One of the first actions of newly appointed State Conservationist Angela Biggs was to approve a $350,000 agreement with the state Department of Agriculture, Trade and Consumer Protection (DATCP) demonstration farm network for Kewaunee and Door counties.

Biggs’ appointment was announced April 20 by the Natural Resources Conservation Service (NRCS) of Wisconsin, a division of USDA. She spent the last seven years as an assistant state conservationist in Illinois and is originally from Northeast Iowa, said Joe Johnson, NRCS district conservationist for Kewaunee and Door counties.

The Door-Kewaunee Watershed Demonstration Farm Network will test “the effectiveness and adaptability of conservation practices designed to reduce erosion and nonpoint source pollution in areas with shallow, fractured bedrock,” according to a DATCP web page about the project.

A demonstration project at Brickstead Farm in Greenleaf, part of the Lower Fox Watershed Demonstration Farms Network. NRCS photo

Three demo farms will be established in Kewaunee County, one in Door, Johnson said.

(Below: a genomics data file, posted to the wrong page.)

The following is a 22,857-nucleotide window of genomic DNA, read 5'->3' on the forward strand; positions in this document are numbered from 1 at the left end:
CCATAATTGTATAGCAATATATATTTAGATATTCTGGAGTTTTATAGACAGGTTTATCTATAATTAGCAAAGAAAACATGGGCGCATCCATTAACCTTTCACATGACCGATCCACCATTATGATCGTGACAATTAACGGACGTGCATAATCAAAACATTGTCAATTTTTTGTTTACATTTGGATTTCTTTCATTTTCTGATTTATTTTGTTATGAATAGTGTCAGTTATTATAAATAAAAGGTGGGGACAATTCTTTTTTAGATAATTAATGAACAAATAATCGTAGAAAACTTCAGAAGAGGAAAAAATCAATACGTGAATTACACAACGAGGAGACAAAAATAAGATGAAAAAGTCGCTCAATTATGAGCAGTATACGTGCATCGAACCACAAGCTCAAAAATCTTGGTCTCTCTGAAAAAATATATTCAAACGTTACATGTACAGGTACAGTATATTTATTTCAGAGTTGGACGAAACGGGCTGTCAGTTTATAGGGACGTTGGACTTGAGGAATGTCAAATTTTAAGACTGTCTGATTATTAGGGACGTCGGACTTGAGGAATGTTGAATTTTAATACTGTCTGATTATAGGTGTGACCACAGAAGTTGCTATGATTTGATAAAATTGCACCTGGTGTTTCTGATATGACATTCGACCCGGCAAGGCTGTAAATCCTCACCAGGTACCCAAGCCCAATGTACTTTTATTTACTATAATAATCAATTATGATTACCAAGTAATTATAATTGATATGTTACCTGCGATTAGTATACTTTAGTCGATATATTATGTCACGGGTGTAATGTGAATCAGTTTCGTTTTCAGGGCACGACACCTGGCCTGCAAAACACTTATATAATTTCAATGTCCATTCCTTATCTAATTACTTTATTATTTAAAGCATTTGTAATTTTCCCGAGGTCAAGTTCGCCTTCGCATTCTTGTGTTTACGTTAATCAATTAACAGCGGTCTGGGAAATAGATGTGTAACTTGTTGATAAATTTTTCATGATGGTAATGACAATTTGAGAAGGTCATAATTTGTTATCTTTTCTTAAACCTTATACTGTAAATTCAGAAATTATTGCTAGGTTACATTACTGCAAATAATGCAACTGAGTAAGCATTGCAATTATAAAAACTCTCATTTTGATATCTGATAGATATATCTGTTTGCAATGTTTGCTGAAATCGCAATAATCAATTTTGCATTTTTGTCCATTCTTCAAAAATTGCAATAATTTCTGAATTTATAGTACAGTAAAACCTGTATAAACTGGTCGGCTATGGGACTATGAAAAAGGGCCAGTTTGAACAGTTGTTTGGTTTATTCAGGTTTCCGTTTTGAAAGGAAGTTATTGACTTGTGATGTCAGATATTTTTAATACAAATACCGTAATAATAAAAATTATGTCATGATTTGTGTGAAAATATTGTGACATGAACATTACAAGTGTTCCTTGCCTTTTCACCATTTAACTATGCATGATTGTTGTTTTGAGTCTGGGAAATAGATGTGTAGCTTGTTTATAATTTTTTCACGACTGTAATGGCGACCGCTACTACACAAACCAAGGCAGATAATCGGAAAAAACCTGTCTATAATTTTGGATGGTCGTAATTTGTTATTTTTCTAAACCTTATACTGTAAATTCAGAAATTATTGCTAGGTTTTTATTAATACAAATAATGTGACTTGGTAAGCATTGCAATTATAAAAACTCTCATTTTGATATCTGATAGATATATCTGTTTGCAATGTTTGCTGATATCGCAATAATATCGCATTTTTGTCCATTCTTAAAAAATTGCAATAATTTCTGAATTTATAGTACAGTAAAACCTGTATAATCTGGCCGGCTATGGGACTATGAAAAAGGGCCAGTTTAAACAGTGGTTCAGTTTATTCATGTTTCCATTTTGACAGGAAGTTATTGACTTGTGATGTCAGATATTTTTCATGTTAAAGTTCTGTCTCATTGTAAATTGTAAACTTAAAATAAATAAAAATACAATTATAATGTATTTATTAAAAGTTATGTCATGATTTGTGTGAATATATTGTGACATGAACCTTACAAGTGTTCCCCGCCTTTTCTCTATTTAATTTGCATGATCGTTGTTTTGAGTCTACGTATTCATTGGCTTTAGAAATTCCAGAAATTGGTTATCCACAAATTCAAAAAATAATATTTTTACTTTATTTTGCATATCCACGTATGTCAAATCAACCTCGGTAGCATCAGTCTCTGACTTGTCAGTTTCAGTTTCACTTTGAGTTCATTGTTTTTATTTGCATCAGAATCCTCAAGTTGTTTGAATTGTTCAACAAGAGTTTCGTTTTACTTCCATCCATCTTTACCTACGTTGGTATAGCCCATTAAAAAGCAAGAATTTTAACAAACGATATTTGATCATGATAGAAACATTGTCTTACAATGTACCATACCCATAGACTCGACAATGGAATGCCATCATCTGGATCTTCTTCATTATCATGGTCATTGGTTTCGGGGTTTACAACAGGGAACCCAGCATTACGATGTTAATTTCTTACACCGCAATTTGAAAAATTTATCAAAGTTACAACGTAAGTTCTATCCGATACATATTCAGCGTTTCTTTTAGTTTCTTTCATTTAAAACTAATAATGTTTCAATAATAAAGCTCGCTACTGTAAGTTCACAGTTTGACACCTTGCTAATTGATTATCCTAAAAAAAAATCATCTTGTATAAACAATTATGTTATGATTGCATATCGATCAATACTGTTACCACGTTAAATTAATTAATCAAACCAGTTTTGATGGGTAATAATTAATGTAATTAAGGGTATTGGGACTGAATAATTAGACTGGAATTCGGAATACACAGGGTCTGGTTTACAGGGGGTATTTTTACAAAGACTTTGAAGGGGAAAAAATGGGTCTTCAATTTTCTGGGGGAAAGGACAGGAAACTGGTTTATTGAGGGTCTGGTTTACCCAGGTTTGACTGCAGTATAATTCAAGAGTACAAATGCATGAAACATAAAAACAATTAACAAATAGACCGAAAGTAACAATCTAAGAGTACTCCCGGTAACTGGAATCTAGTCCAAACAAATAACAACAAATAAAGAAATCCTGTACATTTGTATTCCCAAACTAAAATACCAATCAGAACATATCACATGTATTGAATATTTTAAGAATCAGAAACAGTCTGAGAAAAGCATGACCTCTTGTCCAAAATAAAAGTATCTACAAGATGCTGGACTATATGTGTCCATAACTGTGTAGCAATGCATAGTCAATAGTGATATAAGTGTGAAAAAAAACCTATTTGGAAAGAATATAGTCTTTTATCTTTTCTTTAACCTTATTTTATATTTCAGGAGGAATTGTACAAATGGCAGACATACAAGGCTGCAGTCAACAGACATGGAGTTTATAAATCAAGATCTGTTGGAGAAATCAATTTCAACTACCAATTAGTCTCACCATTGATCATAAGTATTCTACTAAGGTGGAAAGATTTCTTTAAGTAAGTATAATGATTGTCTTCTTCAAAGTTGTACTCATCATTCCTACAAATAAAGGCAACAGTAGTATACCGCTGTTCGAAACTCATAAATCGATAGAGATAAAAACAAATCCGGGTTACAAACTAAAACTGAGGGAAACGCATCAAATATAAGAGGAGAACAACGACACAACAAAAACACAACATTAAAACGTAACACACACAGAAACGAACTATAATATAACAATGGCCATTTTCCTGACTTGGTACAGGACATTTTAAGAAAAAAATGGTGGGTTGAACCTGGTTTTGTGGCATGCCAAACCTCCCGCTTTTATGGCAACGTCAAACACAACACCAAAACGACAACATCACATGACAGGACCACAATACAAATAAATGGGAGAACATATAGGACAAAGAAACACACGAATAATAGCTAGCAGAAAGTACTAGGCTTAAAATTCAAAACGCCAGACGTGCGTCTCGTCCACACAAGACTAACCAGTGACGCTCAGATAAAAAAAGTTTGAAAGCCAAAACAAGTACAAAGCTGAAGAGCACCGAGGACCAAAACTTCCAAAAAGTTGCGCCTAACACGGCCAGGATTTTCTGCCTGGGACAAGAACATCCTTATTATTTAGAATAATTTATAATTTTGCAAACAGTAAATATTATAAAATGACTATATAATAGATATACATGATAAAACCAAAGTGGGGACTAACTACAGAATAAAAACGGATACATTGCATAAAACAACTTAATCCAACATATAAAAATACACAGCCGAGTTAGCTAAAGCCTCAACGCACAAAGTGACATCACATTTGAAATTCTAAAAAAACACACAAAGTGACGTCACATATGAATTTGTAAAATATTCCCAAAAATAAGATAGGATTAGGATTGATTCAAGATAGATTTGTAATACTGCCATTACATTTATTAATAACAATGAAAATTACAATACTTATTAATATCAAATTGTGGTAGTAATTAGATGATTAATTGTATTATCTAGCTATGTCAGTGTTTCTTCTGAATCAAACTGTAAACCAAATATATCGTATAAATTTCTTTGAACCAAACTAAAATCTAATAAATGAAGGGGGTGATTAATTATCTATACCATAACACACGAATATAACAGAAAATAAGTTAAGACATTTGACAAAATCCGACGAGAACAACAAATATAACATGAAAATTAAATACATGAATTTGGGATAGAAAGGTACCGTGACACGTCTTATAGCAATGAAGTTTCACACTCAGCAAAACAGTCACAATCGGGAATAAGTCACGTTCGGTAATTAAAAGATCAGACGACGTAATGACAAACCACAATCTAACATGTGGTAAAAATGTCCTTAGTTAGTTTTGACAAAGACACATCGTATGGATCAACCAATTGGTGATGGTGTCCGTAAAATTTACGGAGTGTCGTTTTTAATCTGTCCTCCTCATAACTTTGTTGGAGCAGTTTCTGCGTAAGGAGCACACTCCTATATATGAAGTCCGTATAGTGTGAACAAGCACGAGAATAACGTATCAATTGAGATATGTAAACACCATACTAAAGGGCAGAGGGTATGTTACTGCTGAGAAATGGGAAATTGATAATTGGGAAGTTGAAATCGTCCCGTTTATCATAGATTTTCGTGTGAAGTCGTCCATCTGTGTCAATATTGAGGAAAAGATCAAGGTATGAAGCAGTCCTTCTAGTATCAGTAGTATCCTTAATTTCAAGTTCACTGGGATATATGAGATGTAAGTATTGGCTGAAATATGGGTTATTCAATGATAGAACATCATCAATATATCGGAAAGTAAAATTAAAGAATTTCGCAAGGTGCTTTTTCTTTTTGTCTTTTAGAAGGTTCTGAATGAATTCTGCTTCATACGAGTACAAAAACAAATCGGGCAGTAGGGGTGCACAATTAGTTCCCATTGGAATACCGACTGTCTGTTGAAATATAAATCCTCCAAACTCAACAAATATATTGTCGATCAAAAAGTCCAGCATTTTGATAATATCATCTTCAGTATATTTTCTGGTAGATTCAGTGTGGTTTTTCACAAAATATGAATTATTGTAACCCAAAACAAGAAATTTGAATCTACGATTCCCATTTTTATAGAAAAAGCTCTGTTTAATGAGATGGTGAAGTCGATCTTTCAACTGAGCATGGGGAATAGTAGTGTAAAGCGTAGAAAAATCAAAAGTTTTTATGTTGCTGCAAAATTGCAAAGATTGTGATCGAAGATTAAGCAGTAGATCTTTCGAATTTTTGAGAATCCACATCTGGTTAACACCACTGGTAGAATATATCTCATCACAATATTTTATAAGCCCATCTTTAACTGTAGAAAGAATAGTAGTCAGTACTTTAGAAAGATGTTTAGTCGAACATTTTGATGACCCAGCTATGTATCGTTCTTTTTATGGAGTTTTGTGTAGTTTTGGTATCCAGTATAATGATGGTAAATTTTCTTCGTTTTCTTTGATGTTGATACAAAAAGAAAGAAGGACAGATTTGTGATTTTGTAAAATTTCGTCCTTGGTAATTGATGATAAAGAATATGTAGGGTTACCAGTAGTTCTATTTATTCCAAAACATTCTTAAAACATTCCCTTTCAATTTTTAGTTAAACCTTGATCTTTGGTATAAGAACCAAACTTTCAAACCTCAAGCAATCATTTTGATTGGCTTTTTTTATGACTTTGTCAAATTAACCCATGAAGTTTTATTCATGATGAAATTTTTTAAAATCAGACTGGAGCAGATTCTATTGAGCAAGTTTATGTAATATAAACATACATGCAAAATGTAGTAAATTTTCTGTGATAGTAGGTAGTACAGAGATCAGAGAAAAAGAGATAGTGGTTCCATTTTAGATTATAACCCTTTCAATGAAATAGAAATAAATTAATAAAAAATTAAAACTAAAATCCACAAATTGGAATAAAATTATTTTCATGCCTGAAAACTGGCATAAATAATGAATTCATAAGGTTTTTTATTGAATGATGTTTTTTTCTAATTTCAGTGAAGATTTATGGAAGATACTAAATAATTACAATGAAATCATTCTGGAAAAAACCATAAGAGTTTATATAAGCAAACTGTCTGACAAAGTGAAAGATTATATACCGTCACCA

“The grant is basically used to set up the four demonstration farms,” he said. “Each farm will have 200 dedicated acres to the demo farm project. They will have very specific soil testing done on those 200 acres, and then various practices are tried out on those 200 acres.”

Field days are held with tours so that farmers can see for themselves “how these various practices are working, see how they’re not working as the case may be,” Johnson said. “Sometimes failures are just as valuable as successes.”

The DATCP site says the main goals are:

Test the effectiveness of current and innovative conservation systems as they pertain to nonpoint pollution control.

Establish an efficient and effective mechanism to provide the transfer of technology and information on the effectiveness of conservation systems to the end-users, land management agencies, agribusiness and the public.

Create opportunities for others including resource, environmental and research agencies and agribusiness to test research, technical assistance and program implementation on the demonstration farm sites.

Create and implement an information and outreach strategy to share information and lessons learned to other natural resource managers, researchers, and stakeholders throughout the Great Lakes basin.

The Kewaunee County Land and Water Conservation Department will be providing technical assistance to the farms in setting up these practices. Supervising the network will be Barry Bubolz, NRCS district conservationist and area Great Lakes Restoration Initiative coordinator, who has been responsible for a successful demo farm network in Brown County.

“The value of these tours is to get the farmers together to talk to each other, because in a lot of cases we’re reinventing the wheel because we’re not talking to each other,” Johnson said.